FOR IMMEDIATE RELEASE
Second quarter crosswalk assessments conducted through the City’s SGF Yields pedestrian safety program indicate driver compliance at City-managed crosswalks has increased to an average of 52% across Springfield. This is an increase of four percentage points when compared to first quarter 2022.
The quarterly assessment, performed by Springfield Public Works Traffic Operations division since 2017, evaluates driver compliance at six crosswalk sites with similar traffic speeds and characteristics. Two locations are studied every quarter as a control group. The remaining sites are selected from each of the four City Council zones. Results from each location are averaged to produce a snapshot of driver compliance across the city.
“We’re excited to see the yielding average slowly going back up,” says Traffic Safety Professional Mandy Buettgen-Quinn. “After reaching an all-time high of 63% last fall after completing our Yield Check crosswalk enforcement events with the Springfield Police Department, compliance dipped back down to 48%. It’s great to see that even without enforcement, our education and engineering efforts are continuing to make a difference in driver behavior.”
Study sites for the second quarter of 2022 included crosswalks on Jefferson Avenue at Sunset Street, Campbell Avenue at Pershing Street, Bennett Street at Delaware Avenue, Grant Avenue north of Talmage Street, Bennett Street at Prince Lane (Pittman School) and Grant Avenue at Calhoun Street.
Springfield’s crosswalk yielding average began with 25% of drivers yielding when crosswalk assessments began in 2017. Since then, efforts in public education, crosswalk improvements, amendments to local crosswalk regulations and crosswalk enforcement have made a measurable impact in local driving habits. Crosswalk improvements made include the construction of pedestrian refuge medians and the installation of Rectangular Rapid Flashing Beacons (RRFBs) at multiple crosswalks.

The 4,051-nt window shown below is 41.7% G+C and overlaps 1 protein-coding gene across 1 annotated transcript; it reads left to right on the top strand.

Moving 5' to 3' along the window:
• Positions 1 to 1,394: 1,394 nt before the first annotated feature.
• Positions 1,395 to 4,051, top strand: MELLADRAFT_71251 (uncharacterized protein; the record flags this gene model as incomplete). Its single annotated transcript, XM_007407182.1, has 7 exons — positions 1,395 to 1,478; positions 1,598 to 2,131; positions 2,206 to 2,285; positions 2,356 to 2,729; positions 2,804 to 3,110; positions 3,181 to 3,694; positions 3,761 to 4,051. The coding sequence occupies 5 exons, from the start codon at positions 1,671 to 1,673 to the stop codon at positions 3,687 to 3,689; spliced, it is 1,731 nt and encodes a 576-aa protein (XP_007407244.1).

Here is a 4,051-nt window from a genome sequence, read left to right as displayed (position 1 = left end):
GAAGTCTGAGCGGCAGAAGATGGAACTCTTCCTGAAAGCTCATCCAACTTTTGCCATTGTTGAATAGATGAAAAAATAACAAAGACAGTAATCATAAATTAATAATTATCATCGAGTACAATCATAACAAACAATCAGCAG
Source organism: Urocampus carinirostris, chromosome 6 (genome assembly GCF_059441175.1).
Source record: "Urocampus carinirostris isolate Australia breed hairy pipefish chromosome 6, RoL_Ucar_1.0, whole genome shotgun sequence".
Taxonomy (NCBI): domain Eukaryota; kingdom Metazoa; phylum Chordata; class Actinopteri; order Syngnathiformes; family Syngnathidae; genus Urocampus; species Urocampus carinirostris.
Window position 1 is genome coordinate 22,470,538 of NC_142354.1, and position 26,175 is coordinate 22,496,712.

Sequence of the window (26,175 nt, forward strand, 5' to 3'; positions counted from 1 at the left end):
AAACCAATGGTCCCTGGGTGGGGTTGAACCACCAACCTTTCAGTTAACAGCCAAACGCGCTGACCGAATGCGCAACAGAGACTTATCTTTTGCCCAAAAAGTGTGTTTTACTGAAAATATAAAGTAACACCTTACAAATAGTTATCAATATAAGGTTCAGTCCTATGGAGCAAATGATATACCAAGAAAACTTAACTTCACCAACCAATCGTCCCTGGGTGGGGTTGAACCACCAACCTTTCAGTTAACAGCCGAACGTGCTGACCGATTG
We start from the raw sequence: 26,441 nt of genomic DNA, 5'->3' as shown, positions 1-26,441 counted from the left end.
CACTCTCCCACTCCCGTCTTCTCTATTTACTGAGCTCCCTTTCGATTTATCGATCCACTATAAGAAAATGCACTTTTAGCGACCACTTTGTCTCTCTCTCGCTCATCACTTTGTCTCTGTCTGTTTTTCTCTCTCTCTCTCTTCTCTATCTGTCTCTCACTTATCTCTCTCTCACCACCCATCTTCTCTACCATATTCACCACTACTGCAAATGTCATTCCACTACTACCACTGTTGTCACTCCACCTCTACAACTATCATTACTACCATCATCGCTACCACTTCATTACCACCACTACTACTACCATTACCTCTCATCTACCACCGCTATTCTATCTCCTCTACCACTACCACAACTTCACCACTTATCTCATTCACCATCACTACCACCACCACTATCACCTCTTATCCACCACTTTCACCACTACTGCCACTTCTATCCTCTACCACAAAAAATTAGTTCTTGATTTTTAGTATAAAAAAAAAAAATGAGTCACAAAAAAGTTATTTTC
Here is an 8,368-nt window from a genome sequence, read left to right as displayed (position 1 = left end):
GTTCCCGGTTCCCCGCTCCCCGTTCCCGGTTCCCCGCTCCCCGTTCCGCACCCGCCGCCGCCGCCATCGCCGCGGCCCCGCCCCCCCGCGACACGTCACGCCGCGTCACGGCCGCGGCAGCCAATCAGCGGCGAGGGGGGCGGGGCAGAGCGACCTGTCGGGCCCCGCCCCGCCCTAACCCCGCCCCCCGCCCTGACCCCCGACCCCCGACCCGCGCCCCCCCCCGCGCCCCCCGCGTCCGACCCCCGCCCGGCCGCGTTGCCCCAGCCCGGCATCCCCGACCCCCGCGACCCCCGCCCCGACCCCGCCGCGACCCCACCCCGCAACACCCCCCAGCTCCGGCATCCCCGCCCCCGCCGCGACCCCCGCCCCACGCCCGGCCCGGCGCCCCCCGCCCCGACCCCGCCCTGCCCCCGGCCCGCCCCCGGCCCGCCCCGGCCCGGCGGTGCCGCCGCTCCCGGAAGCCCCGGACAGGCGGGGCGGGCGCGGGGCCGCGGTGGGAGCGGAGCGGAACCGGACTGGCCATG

“RRFBs are pedestrian activated warning lights that are visible to drivers from a distance away, which gives drivers more time to slow down when walkers are present,” explains Traffic Safety Professional Mandy Buettgen-Quinn.
Initial compliance with stopping at crosswalks increased dramatically upon installation of the RRFBs, however, a recent study of compliance at all City-managed RRFB locations showed a general decrease in the yielding rate of these installations.
“We monitor driver compliance at RRFBs and have found them to be a very effective safety measure for two-lane roadways. Crosswalks that had less than 10% compliance shot up to 70-90% after RRFB installation,” Buettgen-Quinn says. “However, right now we’re observing that driver speeding may be causing lower RRFB compliance. As speeds increase, the less time drivers have to see the beacons and stop."
Buettgen says SGF Yields is stepping up education and awareness surrounding RRFBs. A public service announcement video and infographics about RRFBs are available at springfieldmo.gov/sgfyields. The SGF Yields Action Group, a group of concerned citizens, has also begun conducting outreach events at busy RRFB locations to offer community support and help raise awareness.
For more information on crosswalk compliance studies and the City’s efforts to increase pedestrian safety, visit the SGF Yields webpage at springfieldmo.gov/sgfyields.
For more information, please contact Communication Coordinator Kristen Milam at 573-819-3713 or [email protected].